This style of cooking is about three things: speed, flexibility, and relaxation. If you read one of these recipes, if it inspires you, and if you have the ingredients (or something approximating them) to throw it together — then go into the kitchen, assemble what you need, and have at it. Twenty minutes later, max, you'll be eating something delicious. What's wrong with that? Copyright © 2009 by Mark Bittman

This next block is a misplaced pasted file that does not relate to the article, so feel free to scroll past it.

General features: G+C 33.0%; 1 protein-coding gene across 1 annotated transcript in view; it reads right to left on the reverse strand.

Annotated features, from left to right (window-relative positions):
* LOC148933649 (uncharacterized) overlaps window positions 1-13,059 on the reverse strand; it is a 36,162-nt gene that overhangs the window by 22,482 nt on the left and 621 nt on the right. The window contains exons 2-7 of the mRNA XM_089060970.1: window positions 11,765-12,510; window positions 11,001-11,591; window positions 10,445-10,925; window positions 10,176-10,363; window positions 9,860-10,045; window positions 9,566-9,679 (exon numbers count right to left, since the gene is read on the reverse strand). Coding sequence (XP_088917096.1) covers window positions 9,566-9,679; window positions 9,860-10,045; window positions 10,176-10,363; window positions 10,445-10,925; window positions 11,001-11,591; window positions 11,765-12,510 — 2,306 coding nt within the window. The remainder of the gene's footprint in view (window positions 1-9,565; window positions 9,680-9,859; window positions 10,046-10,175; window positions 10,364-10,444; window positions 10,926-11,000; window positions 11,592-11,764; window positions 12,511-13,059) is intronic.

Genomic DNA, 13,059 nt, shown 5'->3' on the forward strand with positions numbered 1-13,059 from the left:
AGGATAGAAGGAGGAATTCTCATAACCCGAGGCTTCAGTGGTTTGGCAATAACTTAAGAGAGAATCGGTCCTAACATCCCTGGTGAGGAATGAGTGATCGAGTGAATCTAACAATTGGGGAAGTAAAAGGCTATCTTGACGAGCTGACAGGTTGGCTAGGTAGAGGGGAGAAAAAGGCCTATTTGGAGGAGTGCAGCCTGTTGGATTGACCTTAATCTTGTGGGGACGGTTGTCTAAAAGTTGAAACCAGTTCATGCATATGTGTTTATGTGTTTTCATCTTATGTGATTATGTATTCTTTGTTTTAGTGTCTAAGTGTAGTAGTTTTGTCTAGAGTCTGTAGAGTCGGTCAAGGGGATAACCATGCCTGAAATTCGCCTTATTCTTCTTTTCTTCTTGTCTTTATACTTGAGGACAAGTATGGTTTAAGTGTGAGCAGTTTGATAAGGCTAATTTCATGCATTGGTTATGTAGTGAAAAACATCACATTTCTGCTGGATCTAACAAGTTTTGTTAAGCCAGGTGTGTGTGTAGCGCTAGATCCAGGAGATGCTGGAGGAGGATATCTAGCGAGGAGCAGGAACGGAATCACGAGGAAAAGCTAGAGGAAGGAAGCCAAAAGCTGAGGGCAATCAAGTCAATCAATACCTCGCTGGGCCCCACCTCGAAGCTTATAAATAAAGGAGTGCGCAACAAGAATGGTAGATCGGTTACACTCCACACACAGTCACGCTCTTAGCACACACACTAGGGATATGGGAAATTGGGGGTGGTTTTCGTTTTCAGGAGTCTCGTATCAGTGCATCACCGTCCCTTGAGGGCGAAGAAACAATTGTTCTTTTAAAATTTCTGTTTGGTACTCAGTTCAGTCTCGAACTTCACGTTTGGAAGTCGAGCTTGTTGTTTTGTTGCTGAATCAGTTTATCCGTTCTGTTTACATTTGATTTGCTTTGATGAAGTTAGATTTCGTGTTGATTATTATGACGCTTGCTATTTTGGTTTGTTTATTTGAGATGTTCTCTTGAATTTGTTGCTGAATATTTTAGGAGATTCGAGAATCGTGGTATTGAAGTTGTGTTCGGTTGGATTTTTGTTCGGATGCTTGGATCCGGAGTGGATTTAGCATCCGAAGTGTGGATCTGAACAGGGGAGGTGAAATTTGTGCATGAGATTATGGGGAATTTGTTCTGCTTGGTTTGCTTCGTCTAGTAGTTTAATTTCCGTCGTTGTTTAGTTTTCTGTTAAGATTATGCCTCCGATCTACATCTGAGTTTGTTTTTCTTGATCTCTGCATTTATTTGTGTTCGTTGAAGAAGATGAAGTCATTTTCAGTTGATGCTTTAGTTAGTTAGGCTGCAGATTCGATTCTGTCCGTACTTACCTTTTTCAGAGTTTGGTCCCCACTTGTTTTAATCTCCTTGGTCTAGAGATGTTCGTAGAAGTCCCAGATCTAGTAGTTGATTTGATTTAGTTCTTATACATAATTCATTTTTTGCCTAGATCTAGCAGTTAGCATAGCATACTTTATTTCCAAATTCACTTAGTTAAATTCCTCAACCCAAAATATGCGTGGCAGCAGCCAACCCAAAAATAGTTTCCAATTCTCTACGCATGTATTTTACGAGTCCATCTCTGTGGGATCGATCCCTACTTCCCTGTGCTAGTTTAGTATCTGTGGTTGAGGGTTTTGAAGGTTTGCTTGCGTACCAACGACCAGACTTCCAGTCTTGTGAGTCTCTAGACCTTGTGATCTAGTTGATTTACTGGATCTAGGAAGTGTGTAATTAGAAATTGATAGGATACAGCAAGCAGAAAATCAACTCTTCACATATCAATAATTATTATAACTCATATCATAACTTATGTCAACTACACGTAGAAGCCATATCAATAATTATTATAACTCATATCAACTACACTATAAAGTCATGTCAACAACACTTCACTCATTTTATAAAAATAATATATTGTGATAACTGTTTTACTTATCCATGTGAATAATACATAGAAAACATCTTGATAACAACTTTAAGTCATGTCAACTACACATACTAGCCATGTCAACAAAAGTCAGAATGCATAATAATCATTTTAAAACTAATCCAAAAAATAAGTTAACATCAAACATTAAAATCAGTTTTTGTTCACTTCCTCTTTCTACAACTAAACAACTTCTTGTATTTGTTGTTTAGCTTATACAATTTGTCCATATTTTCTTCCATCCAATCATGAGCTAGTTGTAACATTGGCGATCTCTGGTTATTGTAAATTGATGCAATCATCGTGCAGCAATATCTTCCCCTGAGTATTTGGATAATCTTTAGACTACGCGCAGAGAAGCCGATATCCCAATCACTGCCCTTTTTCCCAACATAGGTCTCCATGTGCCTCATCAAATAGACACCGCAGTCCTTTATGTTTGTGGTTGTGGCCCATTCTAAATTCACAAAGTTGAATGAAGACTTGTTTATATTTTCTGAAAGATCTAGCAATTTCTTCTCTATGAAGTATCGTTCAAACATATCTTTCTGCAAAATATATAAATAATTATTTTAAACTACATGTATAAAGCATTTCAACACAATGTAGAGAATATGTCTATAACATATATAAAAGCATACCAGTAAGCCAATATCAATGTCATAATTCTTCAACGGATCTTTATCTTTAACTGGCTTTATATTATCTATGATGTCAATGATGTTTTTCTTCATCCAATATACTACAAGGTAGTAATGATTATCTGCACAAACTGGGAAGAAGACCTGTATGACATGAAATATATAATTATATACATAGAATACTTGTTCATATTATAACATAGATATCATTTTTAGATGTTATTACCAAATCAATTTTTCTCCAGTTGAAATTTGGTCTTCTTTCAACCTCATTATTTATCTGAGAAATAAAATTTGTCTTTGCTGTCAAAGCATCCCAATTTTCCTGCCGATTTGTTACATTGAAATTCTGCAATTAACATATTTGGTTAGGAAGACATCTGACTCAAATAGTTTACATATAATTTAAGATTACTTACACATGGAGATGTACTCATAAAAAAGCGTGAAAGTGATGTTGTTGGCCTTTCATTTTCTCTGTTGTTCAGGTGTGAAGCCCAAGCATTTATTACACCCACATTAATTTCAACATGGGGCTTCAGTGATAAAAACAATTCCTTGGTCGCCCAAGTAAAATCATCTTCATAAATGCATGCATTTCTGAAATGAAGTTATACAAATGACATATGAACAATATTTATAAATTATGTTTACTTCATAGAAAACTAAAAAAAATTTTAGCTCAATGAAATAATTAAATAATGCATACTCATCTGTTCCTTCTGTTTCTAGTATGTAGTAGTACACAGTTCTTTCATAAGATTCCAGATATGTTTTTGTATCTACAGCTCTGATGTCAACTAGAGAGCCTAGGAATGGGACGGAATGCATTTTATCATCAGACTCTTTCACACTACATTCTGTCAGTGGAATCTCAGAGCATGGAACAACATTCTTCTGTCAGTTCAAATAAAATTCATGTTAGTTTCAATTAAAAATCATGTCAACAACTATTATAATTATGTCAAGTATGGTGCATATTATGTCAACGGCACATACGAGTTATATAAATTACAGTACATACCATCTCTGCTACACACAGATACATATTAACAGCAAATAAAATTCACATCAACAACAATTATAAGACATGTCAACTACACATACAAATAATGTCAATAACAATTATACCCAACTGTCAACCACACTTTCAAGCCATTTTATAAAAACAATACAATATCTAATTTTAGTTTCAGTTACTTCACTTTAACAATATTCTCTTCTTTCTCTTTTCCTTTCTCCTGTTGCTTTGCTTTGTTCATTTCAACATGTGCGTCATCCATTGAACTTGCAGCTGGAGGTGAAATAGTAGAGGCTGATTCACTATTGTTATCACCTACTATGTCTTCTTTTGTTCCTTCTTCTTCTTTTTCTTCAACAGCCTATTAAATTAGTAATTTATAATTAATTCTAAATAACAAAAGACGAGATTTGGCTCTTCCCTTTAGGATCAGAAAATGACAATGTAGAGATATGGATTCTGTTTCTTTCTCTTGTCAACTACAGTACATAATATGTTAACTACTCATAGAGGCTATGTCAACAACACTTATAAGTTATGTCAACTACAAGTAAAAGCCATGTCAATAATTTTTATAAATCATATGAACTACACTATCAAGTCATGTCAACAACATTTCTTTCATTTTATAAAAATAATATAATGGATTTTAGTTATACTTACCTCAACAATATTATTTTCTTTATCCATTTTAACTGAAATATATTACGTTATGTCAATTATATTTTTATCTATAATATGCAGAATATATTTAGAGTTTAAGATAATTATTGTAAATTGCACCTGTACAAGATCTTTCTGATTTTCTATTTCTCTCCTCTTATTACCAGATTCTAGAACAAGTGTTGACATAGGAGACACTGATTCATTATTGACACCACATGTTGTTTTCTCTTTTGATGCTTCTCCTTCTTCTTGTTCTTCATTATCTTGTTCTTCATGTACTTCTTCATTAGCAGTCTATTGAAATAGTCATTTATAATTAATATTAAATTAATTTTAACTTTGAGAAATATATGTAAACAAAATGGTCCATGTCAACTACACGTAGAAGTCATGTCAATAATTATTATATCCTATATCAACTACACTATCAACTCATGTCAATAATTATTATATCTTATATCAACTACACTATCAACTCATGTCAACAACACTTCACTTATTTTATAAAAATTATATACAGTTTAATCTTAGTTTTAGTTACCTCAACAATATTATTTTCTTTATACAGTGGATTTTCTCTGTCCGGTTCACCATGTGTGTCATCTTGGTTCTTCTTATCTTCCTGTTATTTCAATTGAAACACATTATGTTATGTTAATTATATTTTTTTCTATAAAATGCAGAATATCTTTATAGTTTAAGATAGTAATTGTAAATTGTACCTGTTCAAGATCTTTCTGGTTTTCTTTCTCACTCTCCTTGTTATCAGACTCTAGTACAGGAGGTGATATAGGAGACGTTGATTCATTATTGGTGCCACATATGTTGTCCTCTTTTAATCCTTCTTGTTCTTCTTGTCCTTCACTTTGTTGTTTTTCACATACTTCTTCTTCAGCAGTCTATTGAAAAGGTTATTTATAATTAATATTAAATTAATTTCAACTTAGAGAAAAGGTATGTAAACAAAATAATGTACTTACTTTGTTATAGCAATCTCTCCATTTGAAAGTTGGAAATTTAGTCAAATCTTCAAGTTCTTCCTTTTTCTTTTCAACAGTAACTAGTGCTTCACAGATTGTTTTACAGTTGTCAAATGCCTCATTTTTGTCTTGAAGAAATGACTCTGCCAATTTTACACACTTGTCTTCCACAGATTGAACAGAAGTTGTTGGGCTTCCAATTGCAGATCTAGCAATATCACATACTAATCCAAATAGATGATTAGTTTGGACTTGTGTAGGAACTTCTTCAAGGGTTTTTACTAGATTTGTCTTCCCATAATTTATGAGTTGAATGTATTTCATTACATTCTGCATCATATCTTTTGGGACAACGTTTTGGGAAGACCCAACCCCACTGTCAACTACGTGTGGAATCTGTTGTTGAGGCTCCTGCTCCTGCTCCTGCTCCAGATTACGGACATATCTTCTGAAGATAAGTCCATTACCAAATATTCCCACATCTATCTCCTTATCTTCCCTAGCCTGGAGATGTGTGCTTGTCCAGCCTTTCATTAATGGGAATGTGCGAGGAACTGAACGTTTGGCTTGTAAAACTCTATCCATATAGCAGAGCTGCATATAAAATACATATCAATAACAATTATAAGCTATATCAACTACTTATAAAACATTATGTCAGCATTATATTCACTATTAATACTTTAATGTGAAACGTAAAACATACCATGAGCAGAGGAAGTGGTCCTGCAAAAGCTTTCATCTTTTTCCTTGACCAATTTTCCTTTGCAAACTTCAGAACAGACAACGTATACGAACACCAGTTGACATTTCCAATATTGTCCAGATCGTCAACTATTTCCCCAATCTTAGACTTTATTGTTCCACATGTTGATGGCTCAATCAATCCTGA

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What People are saying about this

From the Publisher
“I’d buy any cookbook Bittman wrote.”

The Miami Herald

“This is a man who loves food in the most unstuffy way possible.”

The Chicago Tribune